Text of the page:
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Greetings from Silverton, Colorado - 

I hope our readers had a very enjoyable summer/fall.  The summer flew by here at Center for Snow and Avalanche Studies catching up on projects that got pushed aside while we were monitoring the spring snowpack, performing summer station maintenance, and preparing for the coming winter.  I was hoping this beginning of the snow season update would coincide with a storm report detailing a big event to kick off WY2016.  But, unfortunately the month of October in the San Juan Mountains has been a bit dry.  Measured precipitation the month of October at the Swamp Angel Study Plot in our Senator Beck Study Basin (SBSB) was 0.75 (19 mm).  At Red Mountain SNOTEL, located exactly 1-mile the way the crow flies, measured precipitation was 0.60" (15 mm). We saw some nice precipitation events in August and September, some of which included snow at higher elevations but have since melted.  These Aug/Sept precipitation events resulted in bumps in streamflow higher than the norm, but currently we are seeing discharge a tad below normal. Concurrently, soil moisture conditions are in lower percentiles throughout most of the State.       

CSAS Noteworthy News:

- NASA is conducting a very exciting project, and a big deal in the snow/water research community, in Senator Beck Basin this year.  The project, called SnowEx, is a multi-year airborne snow campaign.  Its goal is to collect multi-sensor observations, including radar, lidar, multispectral imagery, along with ground-truth observations throughout SBSB.  The goal is to determine which techniques work best for measuring snow, and to combine these in a design for the development of a snow-sensing satellite.  The team began with "snow off" fly-overs of bare ground September 28 - October 4.  "Snow on" fly-overs will take place this February.  Since the SnowEx project wants to push current techniques until they break, focusing on challenges presented by forests and extreme topographical relief like SBSB is the perfect venue to collect a unique dataset that will enable snow mission trade studies while also enabling scientific inquiry.  Because of SBSB's long history of lidar airborne campaigns, snow science research with over a 10-year meteorological and stream flow dataset, NASA deemed the SBSB the ideal location to conduct the first year campaign.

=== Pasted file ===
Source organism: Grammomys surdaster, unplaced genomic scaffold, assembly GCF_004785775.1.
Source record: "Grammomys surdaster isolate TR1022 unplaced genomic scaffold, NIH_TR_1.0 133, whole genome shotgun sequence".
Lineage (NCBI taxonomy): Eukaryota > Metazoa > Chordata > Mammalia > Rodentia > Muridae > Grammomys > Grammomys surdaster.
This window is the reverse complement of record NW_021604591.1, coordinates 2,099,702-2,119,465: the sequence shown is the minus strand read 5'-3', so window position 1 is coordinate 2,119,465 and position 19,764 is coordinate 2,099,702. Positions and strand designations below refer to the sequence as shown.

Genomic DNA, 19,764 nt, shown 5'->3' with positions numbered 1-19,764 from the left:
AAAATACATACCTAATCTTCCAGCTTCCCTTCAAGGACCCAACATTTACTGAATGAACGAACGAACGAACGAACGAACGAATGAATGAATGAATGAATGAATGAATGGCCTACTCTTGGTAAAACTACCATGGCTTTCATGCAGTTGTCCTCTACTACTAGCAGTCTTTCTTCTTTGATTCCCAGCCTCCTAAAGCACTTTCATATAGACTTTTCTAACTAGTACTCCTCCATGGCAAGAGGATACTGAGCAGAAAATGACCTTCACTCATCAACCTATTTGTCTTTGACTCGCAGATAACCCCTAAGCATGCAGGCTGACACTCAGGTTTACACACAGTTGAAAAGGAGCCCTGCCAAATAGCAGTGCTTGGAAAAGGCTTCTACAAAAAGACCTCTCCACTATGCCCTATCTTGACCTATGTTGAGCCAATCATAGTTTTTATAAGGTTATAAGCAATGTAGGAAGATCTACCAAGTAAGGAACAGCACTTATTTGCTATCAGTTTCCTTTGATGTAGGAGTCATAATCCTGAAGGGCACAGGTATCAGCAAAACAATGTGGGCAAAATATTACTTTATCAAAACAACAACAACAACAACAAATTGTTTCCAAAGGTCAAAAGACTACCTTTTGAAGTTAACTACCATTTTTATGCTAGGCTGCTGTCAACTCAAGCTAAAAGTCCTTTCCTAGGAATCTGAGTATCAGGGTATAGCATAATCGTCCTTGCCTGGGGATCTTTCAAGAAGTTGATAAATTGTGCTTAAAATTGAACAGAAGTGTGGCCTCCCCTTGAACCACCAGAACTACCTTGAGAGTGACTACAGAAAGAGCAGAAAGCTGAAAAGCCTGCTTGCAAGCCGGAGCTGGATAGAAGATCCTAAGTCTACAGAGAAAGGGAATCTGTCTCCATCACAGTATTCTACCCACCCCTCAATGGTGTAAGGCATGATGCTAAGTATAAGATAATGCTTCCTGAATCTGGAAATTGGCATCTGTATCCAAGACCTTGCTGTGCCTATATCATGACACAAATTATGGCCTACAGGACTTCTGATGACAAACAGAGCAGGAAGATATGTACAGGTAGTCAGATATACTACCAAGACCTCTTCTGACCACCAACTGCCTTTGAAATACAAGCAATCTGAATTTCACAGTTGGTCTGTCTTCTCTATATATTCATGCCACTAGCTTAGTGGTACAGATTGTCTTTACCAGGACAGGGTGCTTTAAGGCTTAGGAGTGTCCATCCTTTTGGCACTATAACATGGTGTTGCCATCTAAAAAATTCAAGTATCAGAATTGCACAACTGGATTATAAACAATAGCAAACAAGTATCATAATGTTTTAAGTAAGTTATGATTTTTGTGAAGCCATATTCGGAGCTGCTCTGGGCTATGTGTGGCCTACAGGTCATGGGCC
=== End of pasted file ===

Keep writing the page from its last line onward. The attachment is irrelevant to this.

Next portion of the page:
- CSAS is once again offering "Snow School for Water Managers" March 1-3, 2017.  The intent of this workshop, a combination of classroom and field learning, is to enhance participant understanding of snowpack processes, monitoring, and data. See attached flyer for more details.   

- Do you know someone who would like to receive our Storm Reports?  If so, please have the interested person contact me to be added to the Report notification list.

- The forecast for the San Juan Mountains is starting to include snowflakes at higher elevations, barely.  A cold front will push through the area this evening continuing the threat of precipitation overnight.  Dry conditions expected Wednesday.  Chances of precipitation are best later in the week, when it's expected we'll see Gulf moisture being pulled in around the Four Corners Friday and Saturday bringing precipitation mainly south of I-70.   

Below is the 7-day precipitation and 3-month temperature/precipitation outlook forecast by the Climate Prediction Center.  Last I heard, weak La-Nina conditions are still trying to become established, while a return to ENSO-neutral is not off the table.  And, as is typical for La-Nina, October started the season off dry.  So we'll see what happens.  Keep in mind that the Colorado Climate Center provides informative weekly updates that sometimes include forecasts by Klaus Wolter with NOAA:  http://ccc.atmos.colostate.edu/